Sunday, May 3, 2020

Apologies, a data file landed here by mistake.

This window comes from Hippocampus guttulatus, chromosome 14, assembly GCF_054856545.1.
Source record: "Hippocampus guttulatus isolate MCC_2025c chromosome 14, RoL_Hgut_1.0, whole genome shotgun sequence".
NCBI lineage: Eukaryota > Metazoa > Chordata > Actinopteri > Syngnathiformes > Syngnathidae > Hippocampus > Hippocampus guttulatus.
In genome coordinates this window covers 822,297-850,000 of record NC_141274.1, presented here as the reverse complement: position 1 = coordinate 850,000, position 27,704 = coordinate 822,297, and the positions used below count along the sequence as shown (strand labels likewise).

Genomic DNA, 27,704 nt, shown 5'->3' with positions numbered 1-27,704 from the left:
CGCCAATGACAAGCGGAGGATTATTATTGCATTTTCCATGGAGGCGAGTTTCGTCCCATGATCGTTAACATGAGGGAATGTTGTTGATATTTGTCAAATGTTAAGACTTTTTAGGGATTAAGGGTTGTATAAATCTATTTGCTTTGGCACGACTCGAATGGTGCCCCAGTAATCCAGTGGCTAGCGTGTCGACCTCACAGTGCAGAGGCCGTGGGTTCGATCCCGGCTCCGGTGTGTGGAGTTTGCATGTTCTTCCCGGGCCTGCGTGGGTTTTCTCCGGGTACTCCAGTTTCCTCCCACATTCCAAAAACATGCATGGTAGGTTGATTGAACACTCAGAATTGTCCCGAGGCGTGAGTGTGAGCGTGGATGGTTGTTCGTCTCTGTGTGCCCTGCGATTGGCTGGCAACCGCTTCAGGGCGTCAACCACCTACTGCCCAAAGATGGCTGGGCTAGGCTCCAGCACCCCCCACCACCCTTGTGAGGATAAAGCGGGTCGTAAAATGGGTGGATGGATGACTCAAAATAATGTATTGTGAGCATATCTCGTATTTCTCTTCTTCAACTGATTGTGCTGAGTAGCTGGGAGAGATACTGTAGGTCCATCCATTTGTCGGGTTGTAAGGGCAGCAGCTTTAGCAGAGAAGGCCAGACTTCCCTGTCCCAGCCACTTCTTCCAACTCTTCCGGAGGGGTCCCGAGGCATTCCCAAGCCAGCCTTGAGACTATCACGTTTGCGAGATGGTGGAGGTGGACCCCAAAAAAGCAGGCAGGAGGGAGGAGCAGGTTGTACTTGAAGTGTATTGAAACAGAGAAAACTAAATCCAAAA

Winston Churchill Literary Devices free essay sample